RE: Adenoma

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From:David Taylor Manager <DTMan@KINGMOWER.COM.AU>
To:"Histonet (E-mail)" <>
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Dear Penny,

Tough one, it's hard to believe that undissolved salts would infiltrate or

adhere too only one tissue type.

Is there by chance any microcalcification?

From another angle, is the knife angle to blame?

If the other tissue types are all sectioning well, try a slight increase/

in knife angle when cutting adenomas.

Also, try cutting these troublesome samples at cooler/ warmer temps.

A curious problem! David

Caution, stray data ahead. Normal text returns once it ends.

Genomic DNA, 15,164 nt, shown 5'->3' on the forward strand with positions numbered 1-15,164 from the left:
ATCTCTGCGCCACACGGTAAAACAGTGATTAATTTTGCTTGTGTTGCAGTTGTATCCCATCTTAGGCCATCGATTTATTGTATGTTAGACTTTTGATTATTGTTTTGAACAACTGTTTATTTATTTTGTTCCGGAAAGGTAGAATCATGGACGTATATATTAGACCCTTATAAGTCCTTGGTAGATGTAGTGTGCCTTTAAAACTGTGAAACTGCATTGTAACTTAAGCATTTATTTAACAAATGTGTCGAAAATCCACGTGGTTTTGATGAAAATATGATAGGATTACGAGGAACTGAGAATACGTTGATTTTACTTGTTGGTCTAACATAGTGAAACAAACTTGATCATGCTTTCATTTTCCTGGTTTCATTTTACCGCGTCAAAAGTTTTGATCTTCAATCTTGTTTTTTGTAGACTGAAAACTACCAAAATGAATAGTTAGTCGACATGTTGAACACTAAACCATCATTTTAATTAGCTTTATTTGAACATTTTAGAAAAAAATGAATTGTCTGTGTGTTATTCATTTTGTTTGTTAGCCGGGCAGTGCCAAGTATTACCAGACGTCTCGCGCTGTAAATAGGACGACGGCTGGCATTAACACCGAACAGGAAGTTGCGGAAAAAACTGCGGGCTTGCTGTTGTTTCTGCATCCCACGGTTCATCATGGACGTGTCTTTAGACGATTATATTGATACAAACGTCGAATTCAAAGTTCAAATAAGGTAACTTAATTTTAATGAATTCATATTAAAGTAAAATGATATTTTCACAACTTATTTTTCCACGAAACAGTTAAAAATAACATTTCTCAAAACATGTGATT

-----Original Message-----
From: Lee & Peggy Wenk []
Sent: Thursday, 3 August 2000 18:42
Subject: ADENOMA

Question from another lab.

Any idea why small biopsies of adenoma would be
hard and crunchy to section, with lots of microchatter?
Yet all other small biopsies (GI, skin, liver) run on
the same processor are fine, cut great, look great?

The schedule is (if I remember correctly) - 2 formalin,
1 70%, 1 80%, 3 95%, 2 100%, 2 xylene, 3 paraffin.
No heat on any stations except paraffin, which is 59 degrees.

Now the kicker - The adenomas used to cut OK when they
had 10% UNBUFFERED formalin in the processor (trying to
speed up the fixation rate). They have switched to
10% BUFFERED formalin, and everything still cuts
great except the adenomas.

Any and all (reasonable) suggestions/explanations
are encouraged.

Peggy A. Wenk, HTL(ASCP)
William Beaumont Hospital
Royal Oak, MI 48073

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